COLUMBIA — In 2001, Sandy and James Groves moved to a home on East St. Charles Road to live in the country.
The Groves' slice of the country, though, is becoming more urbanized as new developments pop up in the area.
"It's really, really, really different now," Sandy Groves said. The land where Battle High School is taking shape used to be a cattle pasture. Where "beautiful woods" once stood behind the Groves' home there are now at least 25 duplexes.
That's no surprise. Columbia development services manager Pat Zenner said the city is poised to expand, particularly toward the east and the southwest. Areas most likely to see growth are those that already have infrastructure such as water, sewer and roads.
Some areas where growth is anticipated were targeted for development during the housing boom. They include neighborhoods such as Copperstone and Thornbrook in the southwest. The widening of Scott Boulevard and the construction of an elementary school in the area likely will speed growth in those areas.
Columbia was poised to grow eastward even before Columbia Public Schools began building Battle High School, Zenner said, noting that the school's location also will pull development farther north. The pattern will be similar to what south Columbia saw after Rock Bridge High School was built.
Mike McClung of Uptown Investments, which owns about 60 acres east of Battle High, said there are no immediate plans to develop the property. The land was platted with the county at the same time Copper Creek was developed in 1998, but the plat has since expired. McClung said residential would be the best use of the property.
Tom Mendenhall of North Battleground LLC, which owns 36 acres about three blocks east of Battle High, said the group is looking to develop a subdivision of single-family homes. Mendenhall said the sewer system extension to the high school will spark development.
"You can follow the development the way the sewers are going," he said.
Robert Schwarz of the urban planning company RSP and Associates echoed Zenner, saying that the infrastructure that comes with a school spawns development but that the economy and property owners control the pace of that growth.
The city released a draft of Columbia Imagined, a new comprehensive plan intended to guide development, earlier this year. Zenner said the plan will set the tone for how the city looks at development.
The draft plan indicates the city has approximately 5,100 acres of developable land complete with infrastructure, Zenner said. It includes two models of projected growth. The Columbia Area Transportation Study Organization model, which is based on historical trends, anticipates the metro area will need to bring in another 937 acres to accommodate development through 2030. The Show-Me model developed by MU, however, predicts the available 5,100 acres will suffice.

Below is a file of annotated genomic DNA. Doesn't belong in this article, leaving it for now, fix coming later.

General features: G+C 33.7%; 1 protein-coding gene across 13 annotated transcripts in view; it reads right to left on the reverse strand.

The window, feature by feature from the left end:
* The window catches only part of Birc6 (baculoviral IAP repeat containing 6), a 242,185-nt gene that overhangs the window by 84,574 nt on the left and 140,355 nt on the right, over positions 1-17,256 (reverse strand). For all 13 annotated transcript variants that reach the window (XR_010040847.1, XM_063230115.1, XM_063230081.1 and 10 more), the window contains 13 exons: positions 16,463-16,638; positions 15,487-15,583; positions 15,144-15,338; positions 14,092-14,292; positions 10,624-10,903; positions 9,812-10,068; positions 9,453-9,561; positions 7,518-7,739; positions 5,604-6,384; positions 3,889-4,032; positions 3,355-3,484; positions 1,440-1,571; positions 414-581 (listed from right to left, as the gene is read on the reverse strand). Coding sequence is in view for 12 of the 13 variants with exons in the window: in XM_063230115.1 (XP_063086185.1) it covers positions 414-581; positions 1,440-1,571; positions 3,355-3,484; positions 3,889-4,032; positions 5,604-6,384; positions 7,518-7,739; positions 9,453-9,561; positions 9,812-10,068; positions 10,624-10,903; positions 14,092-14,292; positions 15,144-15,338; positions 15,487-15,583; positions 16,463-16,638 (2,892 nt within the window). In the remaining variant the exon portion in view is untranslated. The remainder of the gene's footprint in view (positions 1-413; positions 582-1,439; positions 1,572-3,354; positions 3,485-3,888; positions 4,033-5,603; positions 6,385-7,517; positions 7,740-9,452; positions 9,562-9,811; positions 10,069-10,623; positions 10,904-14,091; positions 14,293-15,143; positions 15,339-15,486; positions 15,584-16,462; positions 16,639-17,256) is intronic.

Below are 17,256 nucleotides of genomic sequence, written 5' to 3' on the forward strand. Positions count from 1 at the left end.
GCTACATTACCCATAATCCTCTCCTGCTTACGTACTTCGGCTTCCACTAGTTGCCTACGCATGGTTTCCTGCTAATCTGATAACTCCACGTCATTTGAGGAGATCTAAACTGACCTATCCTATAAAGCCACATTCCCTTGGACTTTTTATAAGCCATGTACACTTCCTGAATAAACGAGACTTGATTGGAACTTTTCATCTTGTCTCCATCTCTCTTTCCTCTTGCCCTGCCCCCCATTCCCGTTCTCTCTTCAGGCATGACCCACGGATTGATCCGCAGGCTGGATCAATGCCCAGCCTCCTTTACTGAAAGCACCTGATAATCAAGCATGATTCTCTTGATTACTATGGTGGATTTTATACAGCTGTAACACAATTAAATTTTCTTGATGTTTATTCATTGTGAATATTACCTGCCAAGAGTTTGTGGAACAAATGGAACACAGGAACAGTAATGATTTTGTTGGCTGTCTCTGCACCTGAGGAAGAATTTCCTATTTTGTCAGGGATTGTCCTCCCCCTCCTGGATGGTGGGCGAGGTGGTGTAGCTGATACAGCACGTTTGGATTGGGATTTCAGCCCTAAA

The two models also differ on housing needs: The CATSO model suggests the city will need 16,363 new housing units; the Show-Me model suggests 11,486 will be enough.
The CATSO model projects the city's population will be 146,134 in 2030, the Show-Me model predicts a population of 131,797. Zenner said the real number probably will fall in the middle.
The Groves, who used to live down the road from their current home, didn't think they'd end up living in a city-like environment. They're not opposed to growth, but they and their neighbors do worry about traffic, particularly if St. Charles Road isn't widened.
“It may be a good thing,” Groves said of the growth. “So…we’re hoping.”
Schwarz said it can take time for streets to catch up with development. He thinks that will be the case around Battle High School. The school district upgraded St. Charles Road, but some people might not be satisfied, Zenner said.
Willa Adelstein said she and her husband, Eddie, moved to the southwest corner of the city more than 40 years ago because he wanted to live in the country. They're not in the country anymore.
"It's ridiculous," she said of the growth the area has seen. Adelstein said that the city allows developers to build house after house without planning for the growth. She added that Route K is a disaster. Her nine-mile drive to work down Route K used to take her 20 minutes. Now it takes 45, she said.
Zenner acknowledged that the "city is playing catch up" on roads but said the city's capital improvement plan outlines the road work that has to be done once money becomes available.
Downtown also could see more growth depending on student population trends, Zenner said. But that won't match the level of growth on the periphery unless the city emphasizes infill development, he said.
That would require the creation of cost-effective opportunities for people to buy into and redevelop areas in and around downtown, he said.
"The one thing that lacks in the downtown is we don't have a grocery store in close proximity,” Zenner said. “You've got to get on public transit to get to it, or you have to have a car. The one thing that the plan promotes is a more walkable environment."
To accomplish that, the city would need to encourage different types of commercial development downtown.
"We can't control what the free market will do," Zenner said. "We can only create the opportunities to be able to allow it to happen."
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